Since people on the “progressive” side of the debate generally need not fear exclusion from social media and public spaces, they usually do not need to make such appeals, so this appeal to free speech is becoming increasingly associated only with the defense of conservative voices. We now hear from liberals that the principle of free speech is being “weaponized,” a rhetorical preparation for saying that the principle should be rejected, as the latest Google memo comes close to doing.
This is quite a turn-around from the depiction of the Catholic Church as the opponent of liberty, and the historic attempts to undermine the Church’s institutions and influence by scurrilous pamphleteering: characteristic tactics of the Church’s opponents since the time of Luther. In response to this kind of activity, Popes down the ages remind us that freedom of expression is not an absolute right. Typical was Pope Pius IX, who had the Papal States to administer as well as the Universal Church, and who wrote in 1864 (Quanta cura) of “that erroneous opinion”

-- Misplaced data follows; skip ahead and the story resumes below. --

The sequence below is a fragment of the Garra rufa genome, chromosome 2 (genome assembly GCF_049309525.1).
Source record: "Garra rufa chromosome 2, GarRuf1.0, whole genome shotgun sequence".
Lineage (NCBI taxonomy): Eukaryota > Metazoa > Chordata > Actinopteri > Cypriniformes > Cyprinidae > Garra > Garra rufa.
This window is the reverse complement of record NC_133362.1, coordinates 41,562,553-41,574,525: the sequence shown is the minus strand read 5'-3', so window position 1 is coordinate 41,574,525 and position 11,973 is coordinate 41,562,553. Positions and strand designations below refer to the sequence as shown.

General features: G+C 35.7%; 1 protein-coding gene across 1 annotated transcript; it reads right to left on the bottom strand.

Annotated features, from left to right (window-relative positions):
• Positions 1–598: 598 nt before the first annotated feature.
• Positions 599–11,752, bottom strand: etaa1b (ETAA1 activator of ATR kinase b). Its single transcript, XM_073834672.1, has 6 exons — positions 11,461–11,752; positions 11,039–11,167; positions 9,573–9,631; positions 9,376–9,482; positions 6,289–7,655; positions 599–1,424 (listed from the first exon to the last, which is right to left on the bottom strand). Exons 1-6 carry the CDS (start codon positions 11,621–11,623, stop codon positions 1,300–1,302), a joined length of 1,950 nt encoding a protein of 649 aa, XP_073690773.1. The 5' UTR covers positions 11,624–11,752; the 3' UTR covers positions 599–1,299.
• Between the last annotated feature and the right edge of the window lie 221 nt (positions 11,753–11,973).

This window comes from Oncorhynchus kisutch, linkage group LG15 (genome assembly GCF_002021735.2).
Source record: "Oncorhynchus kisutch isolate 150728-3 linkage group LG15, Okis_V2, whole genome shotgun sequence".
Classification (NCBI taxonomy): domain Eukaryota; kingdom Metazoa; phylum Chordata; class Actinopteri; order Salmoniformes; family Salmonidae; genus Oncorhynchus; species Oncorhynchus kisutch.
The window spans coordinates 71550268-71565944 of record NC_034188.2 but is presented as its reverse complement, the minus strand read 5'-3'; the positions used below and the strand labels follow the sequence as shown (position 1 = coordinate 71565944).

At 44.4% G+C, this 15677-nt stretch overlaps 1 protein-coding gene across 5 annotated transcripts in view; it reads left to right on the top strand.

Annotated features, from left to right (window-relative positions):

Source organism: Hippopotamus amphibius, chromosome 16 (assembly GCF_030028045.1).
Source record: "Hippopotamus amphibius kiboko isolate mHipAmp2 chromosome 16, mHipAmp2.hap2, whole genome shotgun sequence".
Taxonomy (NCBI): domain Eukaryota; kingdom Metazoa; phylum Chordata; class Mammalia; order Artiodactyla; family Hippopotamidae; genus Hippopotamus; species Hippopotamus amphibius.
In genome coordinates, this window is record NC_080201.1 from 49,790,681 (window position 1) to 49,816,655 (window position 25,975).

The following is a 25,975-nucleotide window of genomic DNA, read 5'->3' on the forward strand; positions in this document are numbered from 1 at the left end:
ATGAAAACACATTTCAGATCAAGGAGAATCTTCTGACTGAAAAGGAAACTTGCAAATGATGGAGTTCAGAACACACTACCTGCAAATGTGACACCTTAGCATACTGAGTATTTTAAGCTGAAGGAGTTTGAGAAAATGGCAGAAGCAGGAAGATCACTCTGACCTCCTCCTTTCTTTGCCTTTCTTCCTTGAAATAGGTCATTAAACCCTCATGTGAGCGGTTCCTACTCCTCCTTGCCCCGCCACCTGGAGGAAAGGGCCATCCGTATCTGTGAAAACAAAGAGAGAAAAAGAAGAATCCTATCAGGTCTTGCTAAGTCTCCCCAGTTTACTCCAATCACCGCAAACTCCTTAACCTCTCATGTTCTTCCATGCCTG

that a right resides in the citizens to an absolute liberty, which should be restrained by no authority whether ecclesiastical or civil, whereby they may be able openly and publicly to manifest and declare any of their ideas whatever, either by word of mouth, by the press, or in any other way.
Read it all there.
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